On a rainy Tuesday afternoon at the slush-filled Maidan, the coveted Durand Cup trophy received a grand welcome with two retired Army officers showing their daredevilry by jumping from the city's tallest building -- The 42 -- a 65-floor, 260-metre landmark.
With the rain refusing to relent, the organisers of the world's third oldest football tournament announced that the much-anticipated 'BASE jump' stunt was "cancelled because of bad weather".
But as the weather cleared a bit towards the evening, Group Captain Kamal Singh Oberh and Lt. Col. Satyendra Verma did not want to disappoint the hundred-odd crowd, who stood patiently pointing their mobile cameras at The 42.
Oberh, who has experience of more than 1450-plus jumps, set the ball rolling with his precise jump at 4:12pm, following a delay of more than two hours.
As loud cheers filled the arena, 13 minutes later Lt. Col Verma landed at the Brigade Ground in Maidan.
Unlike parachuting and skydiving, BASE jumping is performed from a fixed object with much lower altitude and requires more precision, and here a single parachute is used.
"This is an extreme adventure sport and I just have exactly two seconds to open the parachute. If I don't open the parachute in time, I will hit the ground in seven seconds," Lt. Col. Verma said. This was his 57th jump.
"The margin for error hence is zero, you have to time it perfectly and get the direction, so that you can land precisely.
"So I cannot open the parachute just after jumping. Then I don't have enough speed for the parachute to open. So I have to give it some time -- it cannot be three seconds or four seconds," added Verma, whose first jump was in 2009 from the 421-metre tall KL Tower in Malaysia.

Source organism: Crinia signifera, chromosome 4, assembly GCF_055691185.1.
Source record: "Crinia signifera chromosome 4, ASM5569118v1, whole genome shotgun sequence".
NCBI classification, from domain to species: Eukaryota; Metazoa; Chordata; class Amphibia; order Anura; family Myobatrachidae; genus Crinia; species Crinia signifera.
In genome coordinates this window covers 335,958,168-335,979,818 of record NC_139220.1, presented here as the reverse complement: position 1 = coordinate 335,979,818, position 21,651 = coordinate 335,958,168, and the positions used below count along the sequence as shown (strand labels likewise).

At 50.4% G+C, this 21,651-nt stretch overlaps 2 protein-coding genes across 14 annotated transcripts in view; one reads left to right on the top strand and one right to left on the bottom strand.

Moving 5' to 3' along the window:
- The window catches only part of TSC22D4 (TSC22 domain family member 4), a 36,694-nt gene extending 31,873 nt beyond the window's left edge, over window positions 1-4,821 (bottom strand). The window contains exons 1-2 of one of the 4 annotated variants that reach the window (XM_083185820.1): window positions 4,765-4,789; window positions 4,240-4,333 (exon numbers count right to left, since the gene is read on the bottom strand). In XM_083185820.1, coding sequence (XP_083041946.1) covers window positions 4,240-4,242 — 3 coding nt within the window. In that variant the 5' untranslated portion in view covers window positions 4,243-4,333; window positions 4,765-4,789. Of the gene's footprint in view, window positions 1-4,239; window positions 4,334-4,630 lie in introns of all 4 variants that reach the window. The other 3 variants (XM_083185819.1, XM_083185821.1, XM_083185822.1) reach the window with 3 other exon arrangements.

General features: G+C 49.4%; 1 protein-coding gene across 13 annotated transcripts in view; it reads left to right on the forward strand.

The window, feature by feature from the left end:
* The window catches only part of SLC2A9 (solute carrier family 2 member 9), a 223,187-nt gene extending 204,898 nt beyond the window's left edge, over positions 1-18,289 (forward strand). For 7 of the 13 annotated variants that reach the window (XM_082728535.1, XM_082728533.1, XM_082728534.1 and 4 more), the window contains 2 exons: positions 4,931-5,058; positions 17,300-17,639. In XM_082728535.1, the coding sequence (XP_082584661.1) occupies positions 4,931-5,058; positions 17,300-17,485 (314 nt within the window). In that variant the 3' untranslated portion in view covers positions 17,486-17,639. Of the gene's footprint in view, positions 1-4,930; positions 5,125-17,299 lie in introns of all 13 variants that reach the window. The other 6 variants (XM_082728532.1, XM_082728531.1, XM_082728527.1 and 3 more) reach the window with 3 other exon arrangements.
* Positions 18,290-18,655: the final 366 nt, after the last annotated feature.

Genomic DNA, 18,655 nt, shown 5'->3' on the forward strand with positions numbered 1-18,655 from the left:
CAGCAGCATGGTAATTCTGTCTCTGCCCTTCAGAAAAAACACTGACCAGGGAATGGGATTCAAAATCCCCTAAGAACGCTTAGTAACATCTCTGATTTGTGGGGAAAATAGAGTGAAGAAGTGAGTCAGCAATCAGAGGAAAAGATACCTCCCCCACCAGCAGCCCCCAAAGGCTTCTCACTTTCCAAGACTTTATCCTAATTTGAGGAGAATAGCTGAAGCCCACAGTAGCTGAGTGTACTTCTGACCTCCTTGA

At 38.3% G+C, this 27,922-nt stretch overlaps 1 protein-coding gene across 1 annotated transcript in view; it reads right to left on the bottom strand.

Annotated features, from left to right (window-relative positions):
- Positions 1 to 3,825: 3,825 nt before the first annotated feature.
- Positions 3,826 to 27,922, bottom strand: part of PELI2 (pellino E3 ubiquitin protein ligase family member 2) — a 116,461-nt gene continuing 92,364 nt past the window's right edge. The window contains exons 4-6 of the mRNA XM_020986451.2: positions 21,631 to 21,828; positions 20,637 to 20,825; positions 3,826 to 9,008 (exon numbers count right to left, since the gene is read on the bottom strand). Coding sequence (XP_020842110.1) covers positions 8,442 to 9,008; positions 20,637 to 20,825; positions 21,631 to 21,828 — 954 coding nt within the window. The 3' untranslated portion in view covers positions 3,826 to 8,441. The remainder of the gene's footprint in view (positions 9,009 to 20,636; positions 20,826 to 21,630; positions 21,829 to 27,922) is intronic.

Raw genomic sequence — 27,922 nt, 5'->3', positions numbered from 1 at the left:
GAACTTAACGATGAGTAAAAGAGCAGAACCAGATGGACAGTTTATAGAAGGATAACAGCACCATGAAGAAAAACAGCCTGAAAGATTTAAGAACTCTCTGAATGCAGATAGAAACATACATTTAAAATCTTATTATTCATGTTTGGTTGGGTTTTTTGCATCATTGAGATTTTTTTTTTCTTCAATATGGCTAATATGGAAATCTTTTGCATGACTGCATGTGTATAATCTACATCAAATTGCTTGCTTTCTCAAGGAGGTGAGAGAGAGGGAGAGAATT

For Jammu's Obreh, this was his 159th BASE jump.
"It was at the same Brigade Ground I had conducted a para drop during the silver jubilee celebrations of the 1971 war. To jump at this very place is really special.
"Overall, weather was gloomy so we just kept praying to give us a small window to jump, and it happened."
He aims to perform a similar stunt from the Chenab Rail Bridge in his home state. It's the world's longest steel and concrete arch bridge located between Bakkal and Kauri in the Reasi district of Jammu. While the construction is completed, the rail service is yet to start.
"To do such an act in front of my home crowd will be really special, I'm looking forward to that day."
The Durand Cup entered the city after a nationwide 14-city tour, which included some of the most prominent and picturesque Tri-Service bases as well as the home of the defending champions, Bengaluru FC, and the two other host cities of Guwahati and Kokrajhar.
The trophy has been to places like Dehradun, the home of the Indian Military Academy, Udhampur (HQ Northern Command), Jaipur (HQ South-Western Command), Pune (National Defence Academy), Mumbai (HQ Western Naval Command), Karwar Naval Base, Naval Academy (Ezhimala), Kochi (HQ Southern Naval Command), Bengaluru (Army Service Corps Centre), Air Force Academy (Hyderabad), Guwahati, Gen Bipin Rawat Military Garrison at Kibithu, Shillong and Kokrajhar, before returning to its final base, Kolkata.
The 132nd edition of the tournament is set to take place between August 3 and September 3.
Indian Super League reigning champions Mohun Bagan Super Giant will face Bangladesh Army at the iconic Salt Lake Stadium in the tournament opener.
First played in 1888, Durand Cup is the oldest football competition in Asia and the third-oldest in the world.
Twenty-four teams, four more than the year before, and including 12 from the ISL, will vie for top honours.
This year's tournament will also see the participation of foreign teams after a gap of 27 years, with the Army teams of Nepal and Bangladesh in attendance.
The tournament will witness 43 matches with the final to be played on September 3.